The trigger for this post is an interesting experience I had during our weekly demo. I led the demo and made the client worried. This demo had a positive side – only a few crashes, our system had stability problems during the previous phases. Being able to work with almost no exception is great progress. So far, so good. The downside was that we had to set the environment at some points during the demo, like:
- Run a script to fix the registry
- Watch the task manager to ensure it’s done processing before sending new request
- Delete local DB between sessions
It repeated itself during the last few demos, it annoyed us – the developers and it definitely annoyed the client. The result was a request from the client to change the architecture. This is rarely a legitimate request, the client asks for features, for a “demoable” value. Architecture and design should not be the client’s concerns. This helped us learn important basics about the demo: how did a demo with such progress made a client so worried?
The purpose of demo
A demo has two parallel purposes, they can exist side by side, but it’s crucial to know which one each demo serves:
Feedback for new concepts
This is clear characteristic of demos of new products. The client has a hard time telling what the exact features are that solves the problem the product is aimed for. In this phase, the developers are in charge of demonstrating how the initial ideas “feels” in real life – a POC the client can interact with. The POC phase is important in the product lifetime. In this phase the features must be perceptible, but not perfect. The ideal result of this demo is a client decision on whether the feature is good or not – should it be thrown away or should it go into the product?
Show the value the product provides
Hopefully, this is the characteristic of most demos. These demos give the client a close view of the development progress – the client knows what value the product provides. At this point decisions can be made – use the new value (like selling the new version) and choose the next important value the product should provide.
Choose wisely – which purpose this demo serves? Defining before the demo what it is supposed to achieve is crucial.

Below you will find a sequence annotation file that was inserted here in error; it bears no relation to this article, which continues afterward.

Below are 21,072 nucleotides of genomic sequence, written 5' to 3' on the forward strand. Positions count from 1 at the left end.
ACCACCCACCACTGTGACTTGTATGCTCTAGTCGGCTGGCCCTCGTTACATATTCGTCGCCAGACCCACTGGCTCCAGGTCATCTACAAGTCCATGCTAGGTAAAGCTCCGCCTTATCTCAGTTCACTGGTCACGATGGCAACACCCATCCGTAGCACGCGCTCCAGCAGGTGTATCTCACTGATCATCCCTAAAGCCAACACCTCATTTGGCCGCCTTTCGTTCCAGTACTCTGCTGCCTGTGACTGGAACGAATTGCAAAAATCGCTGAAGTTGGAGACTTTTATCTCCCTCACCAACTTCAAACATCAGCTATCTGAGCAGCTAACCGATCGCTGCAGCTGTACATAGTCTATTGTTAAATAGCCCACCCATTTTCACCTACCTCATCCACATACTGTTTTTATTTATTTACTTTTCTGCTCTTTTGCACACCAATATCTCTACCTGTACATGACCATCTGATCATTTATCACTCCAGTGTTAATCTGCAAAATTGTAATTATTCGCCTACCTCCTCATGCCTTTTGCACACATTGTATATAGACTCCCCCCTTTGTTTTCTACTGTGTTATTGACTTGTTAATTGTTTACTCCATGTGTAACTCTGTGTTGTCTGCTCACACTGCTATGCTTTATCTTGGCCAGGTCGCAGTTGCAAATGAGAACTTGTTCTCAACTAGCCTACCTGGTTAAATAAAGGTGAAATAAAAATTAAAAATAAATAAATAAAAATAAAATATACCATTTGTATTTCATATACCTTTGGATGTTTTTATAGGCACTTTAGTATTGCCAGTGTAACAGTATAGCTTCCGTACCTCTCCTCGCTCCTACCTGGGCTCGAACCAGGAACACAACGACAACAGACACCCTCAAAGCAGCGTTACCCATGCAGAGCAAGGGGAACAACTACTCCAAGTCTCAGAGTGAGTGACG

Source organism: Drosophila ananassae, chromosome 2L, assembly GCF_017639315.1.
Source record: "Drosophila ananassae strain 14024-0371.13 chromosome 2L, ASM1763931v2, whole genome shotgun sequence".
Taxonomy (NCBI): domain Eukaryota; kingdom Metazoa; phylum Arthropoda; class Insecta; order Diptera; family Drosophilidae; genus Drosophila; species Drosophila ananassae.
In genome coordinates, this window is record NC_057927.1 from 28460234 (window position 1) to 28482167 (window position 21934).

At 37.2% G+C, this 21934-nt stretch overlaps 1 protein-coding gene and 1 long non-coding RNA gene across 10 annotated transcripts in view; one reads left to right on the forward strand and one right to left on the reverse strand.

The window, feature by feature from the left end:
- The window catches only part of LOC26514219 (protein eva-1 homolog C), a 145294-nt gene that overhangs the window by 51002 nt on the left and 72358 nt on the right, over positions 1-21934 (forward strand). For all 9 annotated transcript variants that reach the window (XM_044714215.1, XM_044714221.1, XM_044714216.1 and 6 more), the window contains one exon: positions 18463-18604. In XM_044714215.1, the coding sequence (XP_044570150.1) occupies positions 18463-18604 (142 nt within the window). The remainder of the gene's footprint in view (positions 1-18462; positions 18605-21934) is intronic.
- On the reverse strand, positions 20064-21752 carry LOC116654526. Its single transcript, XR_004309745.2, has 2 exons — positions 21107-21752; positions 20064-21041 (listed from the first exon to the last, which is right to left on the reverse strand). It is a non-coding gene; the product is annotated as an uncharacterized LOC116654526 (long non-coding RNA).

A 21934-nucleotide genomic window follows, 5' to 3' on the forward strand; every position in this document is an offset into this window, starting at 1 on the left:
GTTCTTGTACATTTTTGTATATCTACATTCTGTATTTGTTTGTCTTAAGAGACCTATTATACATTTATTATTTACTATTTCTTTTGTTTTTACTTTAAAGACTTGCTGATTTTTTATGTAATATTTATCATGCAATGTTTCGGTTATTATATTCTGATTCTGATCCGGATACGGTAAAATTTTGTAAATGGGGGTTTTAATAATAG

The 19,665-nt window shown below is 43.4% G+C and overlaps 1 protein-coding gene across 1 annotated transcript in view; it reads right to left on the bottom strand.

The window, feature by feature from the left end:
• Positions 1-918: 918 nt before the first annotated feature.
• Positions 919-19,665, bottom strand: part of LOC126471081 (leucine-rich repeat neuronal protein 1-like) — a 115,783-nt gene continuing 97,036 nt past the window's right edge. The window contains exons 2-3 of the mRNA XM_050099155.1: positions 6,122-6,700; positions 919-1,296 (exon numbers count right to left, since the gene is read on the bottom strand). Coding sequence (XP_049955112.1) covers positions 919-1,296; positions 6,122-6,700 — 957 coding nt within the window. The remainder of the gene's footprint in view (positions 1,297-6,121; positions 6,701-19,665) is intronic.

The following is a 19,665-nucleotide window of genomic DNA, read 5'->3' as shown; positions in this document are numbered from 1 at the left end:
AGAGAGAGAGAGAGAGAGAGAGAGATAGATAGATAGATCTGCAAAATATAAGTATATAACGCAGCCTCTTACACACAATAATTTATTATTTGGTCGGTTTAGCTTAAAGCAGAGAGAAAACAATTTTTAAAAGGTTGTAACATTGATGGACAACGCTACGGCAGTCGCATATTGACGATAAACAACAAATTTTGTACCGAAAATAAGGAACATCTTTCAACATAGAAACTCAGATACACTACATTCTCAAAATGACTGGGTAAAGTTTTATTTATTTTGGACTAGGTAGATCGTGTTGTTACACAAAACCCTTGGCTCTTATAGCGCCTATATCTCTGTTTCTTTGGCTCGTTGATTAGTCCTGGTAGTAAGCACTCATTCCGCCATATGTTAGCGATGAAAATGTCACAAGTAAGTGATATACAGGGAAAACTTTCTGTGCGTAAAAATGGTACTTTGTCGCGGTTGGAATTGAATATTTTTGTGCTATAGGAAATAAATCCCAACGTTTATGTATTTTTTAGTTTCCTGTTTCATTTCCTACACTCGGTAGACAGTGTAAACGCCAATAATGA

When should we choose?
The answer is easy – before the iteration plan. The reasons are clear: For a POC the least possible should be done, the feature may not be part of the product and there is no need to put effort there at this moment. For a progress demo, a feature will be planned differently – coding will take longer (this is not a throw away code – refactoring, unit-testing…), satellite tasks will be required (like installer, licensing, etc.). In this iteration the feature will require more tickets, so it must be planned accordingly.
How to choose?
If there’s confidence that the feature is what the client wants in the product – plan an iteration in such a way that the feature is in the product and it’s “productized”. If there’s a doubt, plan in such a way the feature will be demoable but with as little effort as possible.
What is done
“What is done” is important in a demo that shows the current value of the product. Then what is done? The answer is very simple: The product can be released right after the demo. In these demos there’s a simple but important guideline – perform the demo on a neutral machine from an installed version. Meaning – running the product from the development IDE on a development machine is not good enough.
If the demo’s purpose is to show what the client can use, show the client what can be used. The client can use only what is already “productized”, so if the feature is not part of the installer, it doesn’t help. If the feature is not linked to the license, it doesn’t help. If the feature crashes and constantly requires workarounds, it doesn’t help.
All developers know how to achieve a successful demo. The problem is identifying the next demo purpose. Before planning the next iteration, be clear about the iteration “What is done”. One of the things which could cause a failure is acknowledging the product passed the POC phase and it’s a real product (This is where we failed this week). A good parameter for moving between the phases concluded from the question “when will users use it?”.
After identifying the demo’s purpose, plan the iteration accordingly and make sure the demo fits its purpose.